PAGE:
A Will is a written document that determines who will inherit your estate when you die and names the person who will administer your estate (the “Personal Representative”). A Will only controls assets which are in your individual name when you die. Assets which are jointly owned, name a beneficiary, or are in the name of a Trust do not pass under the terms of your Will. See also Estate Planning.
A Trust is a written document under which one or more individuals (the trustees) agree to hold the Trust property for the beneficiaries of the Trust. Trusts can be used to avoid probate, minimize taxes, and plan for minor or disabled children. We also use Trusts for long term care planning. See also Estate Planning and Long Term Care Planning and Asset Protection.
Estate Planning is the overarching category which includes Wills, Trusts and other legal documents. The purpose of estate planning is to be sure that your assets pass at your death to your beneficiaries in the manner you want with the lowest taxes possible and that your assets and personal decision-making can be managed during your lifetime if you are incapacitated or incompetent. Our firm provides a comprehensive estate plan that includes a Durable Power of Attorney, Health Care Proxy, Living Will/Advance Directive, and HIPAA releases along with a host of other documents to organize your affairs after your death. Our attorneys have an average of over 20 years of experience in estate planning and have extensive experience with tax law. See also Tax Law.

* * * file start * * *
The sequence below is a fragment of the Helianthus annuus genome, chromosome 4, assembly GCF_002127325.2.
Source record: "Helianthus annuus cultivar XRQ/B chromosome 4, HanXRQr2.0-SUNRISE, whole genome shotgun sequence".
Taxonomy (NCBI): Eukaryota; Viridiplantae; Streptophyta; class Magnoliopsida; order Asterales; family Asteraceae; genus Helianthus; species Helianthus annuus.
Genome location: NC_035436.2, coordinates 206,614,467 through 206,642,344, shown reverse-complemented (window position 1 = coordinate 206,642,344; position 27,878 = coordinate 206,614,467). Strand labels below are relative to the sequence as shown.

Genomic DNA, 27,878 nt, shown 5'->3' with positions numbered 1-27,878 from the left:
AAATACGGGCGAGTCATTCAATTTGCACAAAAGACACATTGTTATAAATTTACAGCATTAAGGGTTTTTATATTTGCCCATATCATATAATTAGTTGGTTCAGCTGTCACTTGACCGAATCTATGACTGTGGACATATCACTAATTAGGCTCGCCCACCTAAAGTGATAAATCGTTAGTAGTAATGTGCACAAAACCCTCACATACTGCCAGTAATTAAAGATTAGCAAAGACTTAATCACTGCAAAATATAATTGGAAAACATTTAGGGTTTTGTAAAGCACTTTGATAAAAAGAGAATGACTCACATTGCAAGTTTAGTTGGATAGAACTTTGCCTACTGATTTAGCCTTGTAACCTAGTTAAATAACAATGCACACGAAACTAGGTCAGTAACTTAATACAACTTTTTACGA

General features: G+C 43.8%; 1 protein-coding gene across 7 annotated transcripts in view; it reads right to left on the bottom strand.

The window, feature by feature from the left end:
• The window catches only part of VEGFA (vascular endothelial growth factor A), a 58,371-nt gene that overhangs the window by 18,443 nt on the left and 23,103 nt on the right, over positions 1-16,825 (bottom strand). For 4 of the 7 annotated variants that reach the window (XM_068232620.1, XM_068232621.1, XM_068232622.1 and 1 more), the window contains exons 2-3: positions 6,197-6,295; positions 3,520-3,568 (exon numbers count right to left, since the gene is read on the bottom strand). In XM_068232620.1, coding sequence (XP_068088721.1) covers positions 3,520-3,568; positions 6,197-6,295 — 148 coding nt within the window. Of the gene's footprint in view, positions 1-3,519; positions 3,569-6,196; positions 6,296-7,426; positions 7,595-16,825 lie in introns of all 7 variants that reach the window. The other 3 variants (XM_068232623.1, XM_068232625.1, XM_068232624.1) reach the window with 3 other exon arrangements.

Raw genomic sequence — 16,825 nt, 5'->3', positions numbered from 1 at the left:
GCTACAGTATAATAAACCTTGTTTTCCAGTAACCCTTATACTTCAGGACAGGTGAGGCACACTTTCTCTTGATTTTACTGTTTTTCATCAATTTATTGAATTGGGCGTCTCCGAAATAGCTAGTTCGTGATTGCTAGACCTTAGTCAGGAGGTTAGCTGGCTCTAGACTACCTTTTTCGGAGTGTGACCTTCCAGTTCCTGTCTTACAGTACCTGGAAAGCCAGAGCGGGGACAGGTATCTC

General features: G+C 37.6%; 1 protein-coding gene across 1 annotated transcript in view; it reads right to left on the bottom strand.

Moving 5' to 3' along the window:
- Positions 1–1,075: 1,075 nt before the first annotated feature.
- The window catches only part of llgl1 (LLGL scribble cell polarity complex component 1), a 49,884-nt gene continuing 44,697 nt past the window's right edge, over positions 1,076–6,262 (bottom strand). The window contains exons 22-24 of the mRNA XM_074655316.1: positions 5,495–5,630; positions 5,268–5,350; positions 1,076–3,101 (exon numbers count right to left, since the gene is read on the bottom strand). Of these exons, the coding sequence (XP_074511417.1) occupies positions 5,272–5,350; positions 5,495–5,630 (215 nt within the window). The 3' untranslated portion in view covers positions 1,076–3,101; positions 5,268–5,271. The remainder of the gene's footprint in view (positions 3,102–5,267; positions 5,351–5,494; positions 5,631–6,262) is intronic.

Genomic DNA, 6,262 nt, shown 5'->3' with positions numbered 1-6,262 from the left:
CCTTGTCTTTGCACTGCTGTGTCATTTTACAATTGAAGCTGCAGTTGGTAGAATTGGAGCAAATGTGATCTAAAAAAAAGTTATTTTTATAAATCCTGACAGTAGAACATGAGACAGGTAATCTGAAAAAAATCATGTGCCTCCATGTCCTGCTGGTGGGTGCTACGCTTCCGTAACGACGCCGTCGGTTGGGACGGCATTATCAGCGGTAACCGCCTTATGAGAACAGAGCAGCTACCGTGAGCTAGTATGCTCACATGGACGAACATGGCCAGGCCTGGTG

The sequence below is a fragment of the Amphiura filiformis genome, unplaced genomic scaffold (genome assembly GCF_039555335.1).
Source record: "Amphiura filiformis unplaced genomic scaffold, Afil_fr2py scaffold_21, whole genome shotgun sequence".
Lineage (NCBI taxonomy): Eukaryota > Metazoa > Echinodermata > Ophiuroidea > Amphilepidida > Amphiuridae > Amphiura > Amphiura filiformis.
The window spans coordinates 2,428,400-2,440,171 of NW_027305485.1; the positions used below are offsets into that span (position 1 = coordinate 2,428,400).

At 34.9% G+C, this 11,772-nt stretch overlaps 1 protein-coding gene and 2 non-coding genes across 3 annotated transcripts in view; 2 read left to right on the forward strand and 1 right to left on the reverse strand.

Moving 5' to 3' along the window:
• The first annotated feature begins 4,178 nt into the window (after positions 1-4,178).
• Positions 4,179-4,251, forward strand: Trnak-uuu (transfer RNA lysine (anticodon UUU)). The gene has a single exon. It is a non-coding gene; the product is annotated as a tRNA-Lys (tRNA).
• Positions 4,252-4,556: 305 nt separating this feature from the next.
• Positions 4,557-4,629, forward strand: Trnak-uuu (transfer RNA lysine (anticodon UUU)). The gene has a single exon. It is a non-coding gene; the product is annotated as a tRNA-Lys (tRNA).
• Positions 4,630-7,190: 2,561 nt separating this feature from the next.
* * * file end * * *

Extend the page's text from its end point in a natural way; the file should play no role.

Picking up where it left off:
Health Care Proxies and Living Wills
A Health Care Proxy names a Health Care Agent to make health care decisions for a person who cannot make or communicate their own medical decisions. The duty of a Health Care Agent includes making end of life decisions. In doing so, the Health Care Agent can be guided by a Living Will/Advance Directive. If you are not able to make your own medical decisions and you do not have a valid Health Care Proxy, the probate court will appoint a guardian to represent you. See also Guardianships and Estate Planning.
Durable Power of Attorney
A Durable Power of Attorney is a written document in which you appoint another person(s), called the “Attorney-in-Fact”, to handle your financial affairs such as writing checks, selling property, and other tasks. If you do not have a valid Durable Power of Attorney and you are unable to manage your financial affairs, then the Probate Court must appoint a Conservator to act for you. See also Conservatorships and Estate Planning.
LLC stands for Limited Liability Corporation. An LLC is much less complicated to set up and manage than a traditional corporation. LLCs are pass through entities and all income from an LLC is reported on the owners’ (known as members) individual tax return(s). We usually recommend using an LLC to clients who have rental property to protect the owner’s other assets in the event of a lawsuit related to the property. LLCs can also be used to help avoid probate and facilitate management of a property for future generations.
We are able to prepare and file estate tax returns and gift tax returns, and we can provide tax advice concerning retirement funds and other areas.